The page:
OGJ Senior Writer
HOUSTON, June 23 -- Oil prices dropped in early trading June 23 after Paris-based International Energy Agency said its 28 member countries agreed to release 60 million bbl of crude from strategic reserves at the rate of 2 million b/d for 30 days “in the coming month.” The US will provide 30 million bbl of this crude from its Strategic Petroleum Reserve (OGJ Online, June 23, 2011).
IEA officials said the release is in response to disruption of crude supplies from Libya as a result of the revolution in that country.
However, Saudi Arabia earlier said it would increase its oil production to 10 million b/d to help make up any market shortfall (OGJ Online, June 20, 2011). And Goldman Sachs Group Inc. said this week Libyan rebels could increase their country’s oil exports by as much as 355,000 b/d from areas they hold (OGJ Online, June 23, 2011).
IEA said its action “will contribute to well-supplied markets and to ensuring a soft landing for the world economy.” It will be only the third time in the IEA’s history that member countries release stocks intended for emergency backup if normal supplies are disrupted. The reserves are not supposed to be used to manipulate crude prices.
Olivier Jakob at Petromatrix, Zug, Switzerland, said, “Given that there is no physical disruption [of crude supplies] in the US, this should put pressure on the US Gulf Coast crude oil markets and therefore by default on North Sea Brent.” The release of strategic stocks “should have more impact on Brent than on West Texas Intermediate futures,” particularly on the price premium of Brent over WTI, he said.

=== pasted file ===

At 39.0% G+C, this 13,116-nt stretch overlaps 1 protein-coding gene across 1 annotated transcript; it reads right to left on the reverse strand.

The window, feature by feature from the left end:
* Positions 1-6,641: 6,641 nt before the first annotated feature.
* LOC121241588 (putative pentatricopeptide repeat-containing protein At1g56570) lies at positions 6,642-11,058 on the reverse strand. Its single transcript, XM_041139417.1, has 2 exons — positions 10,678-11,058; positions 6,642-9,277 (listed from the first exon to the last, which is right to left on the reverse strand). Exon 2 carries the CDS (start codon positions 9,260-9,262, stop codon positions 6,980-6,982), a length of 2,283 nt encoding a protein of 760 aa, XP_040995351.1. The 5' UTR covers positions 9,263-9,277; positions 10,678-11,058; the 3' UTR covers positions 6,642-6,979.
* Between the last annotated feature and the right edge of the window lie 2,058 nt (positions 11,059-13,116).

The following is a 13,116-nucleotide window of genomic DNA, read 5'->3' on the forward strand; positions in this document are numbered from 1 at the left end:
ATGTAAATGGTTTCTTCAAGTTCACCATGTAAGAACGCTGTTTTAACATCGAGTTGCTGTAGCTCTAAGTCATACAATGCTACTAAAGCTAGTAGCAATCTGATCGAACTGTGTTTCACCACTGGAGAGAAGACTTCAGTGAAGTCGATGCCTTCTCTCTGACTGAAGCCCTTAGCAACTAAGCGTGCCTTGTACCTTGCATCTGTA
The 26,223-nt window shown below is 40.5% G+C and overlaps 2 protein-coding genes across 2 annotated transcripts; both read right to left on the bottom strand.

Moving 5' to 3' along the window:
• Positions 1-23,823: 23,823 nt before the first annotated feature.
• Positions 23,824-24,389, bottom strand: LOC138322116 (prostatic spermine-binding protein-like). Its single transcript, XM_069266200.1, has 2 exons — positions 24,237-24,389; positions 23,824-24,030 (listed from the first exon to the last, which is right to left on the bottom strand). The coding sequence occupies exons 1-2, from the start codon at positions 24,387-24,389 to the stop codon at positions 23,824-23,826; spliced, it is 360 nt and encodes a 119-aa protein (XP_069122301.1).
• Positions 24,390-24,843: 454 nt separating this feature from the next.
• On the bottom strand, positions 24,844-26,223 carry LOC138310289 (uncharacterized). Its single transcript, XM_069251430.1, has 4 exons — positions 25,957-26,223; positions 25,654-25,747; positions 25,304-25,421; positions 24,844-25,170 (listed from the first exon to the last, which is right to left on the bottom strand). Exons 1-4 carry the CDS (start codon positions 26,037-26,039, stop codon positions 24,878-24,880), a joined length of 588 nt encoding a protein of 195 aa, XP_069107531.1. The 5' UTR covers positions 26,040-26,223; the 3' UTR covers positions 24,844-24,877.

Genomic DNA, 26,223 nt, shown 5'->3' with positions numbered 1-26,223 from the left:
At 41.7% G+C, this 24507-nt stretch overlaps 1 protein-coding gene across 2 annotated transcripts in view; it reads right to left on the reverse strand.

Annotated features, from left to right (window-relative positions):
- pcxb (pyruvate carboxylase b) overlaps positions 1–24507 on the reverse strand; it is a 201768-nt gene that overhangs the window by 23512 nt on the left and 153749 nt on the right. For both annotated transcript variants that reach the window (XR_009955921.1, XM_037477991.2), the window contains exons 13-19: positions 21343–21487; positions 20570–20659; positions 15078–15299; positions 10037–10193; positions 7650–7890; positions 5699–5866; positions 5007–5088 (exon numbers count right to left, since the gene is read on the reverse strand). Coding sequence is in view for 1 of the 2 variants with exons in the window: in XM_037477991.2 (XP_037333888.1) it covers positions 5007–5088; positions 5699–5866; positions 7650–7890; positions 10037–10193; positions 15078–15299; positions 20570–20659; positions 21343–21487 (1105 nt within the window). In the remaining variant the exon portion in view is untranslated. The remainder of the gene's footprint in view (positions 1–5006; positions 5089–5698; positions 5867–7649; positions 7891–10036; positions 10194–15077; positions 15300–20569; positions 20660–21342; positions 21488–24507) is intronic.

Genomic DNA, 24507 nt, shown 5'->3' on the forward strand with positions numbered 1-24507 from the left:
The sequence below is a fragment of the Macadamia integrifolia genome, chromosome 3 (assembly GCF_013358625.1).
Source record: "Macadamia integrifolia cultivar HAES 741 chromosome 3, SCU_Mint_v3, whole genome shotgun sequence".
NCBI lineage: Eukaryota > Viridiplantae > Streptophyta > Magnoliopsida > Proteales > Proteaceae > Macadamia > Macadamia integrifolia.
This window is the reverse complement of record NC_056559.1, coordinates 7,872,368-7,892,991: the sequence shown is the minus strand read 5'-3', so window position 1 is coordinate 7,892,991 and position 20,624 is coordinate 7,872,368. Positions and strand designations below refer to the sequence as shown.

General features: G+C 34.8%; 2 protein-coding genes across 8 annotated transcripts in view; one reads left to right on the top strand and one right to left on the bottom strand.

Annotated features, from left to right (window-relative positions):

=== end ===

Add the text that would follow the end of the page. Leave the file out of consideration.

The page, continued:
Moreover, oil consumption among member countries of the Organization for Economic Cooperation and Development is declining. “The IEA members need fewer stocks to cover their stock-to-demand ratios and at current prices it will be a budgetary help that a few countries will not refuse. Because of the declining demand and lower needs for stock-to-demand ratio, such a release would not necessarily require a replenishment of stocks at a later date (i.e. it would be a net sale),” Jakob reiterated (OGJ Online, June 10, 2011).
Meanwhile, a bullish report of diminished US commercial crude and gasoline inventories (not including the SPR) lifted the new front-month futures contract 1% June 22 in the New York market, despite a baleful prediction by Federal Reserve System Chairman Ben Bernanke of a disappointingly weak economic recovery through 2012.
“Oil initially rose above $95/bbl on bullish inventory data driven by an unexpected draw in gasoline stocks. Cushing, Okla., inventories rose for the first time in 4 weeks, contributing to the relative underperformance of [WTI] vs. Brent. Meanwhile, the demand picture remains lackluster. Total petroleum demand rose moderately week-over-week but remains down 3% year-over-year (4-week average). Gasoline demand is now up 1% year-over-year, while distillate demand has continued its recent slide and is now down 7% year-over-year. Crude eventually settled above its early gains after rallying from a midday pullback driven by the cautious Fed commentary,” said analysts in the Houston office of Raymond James & Associates Inc.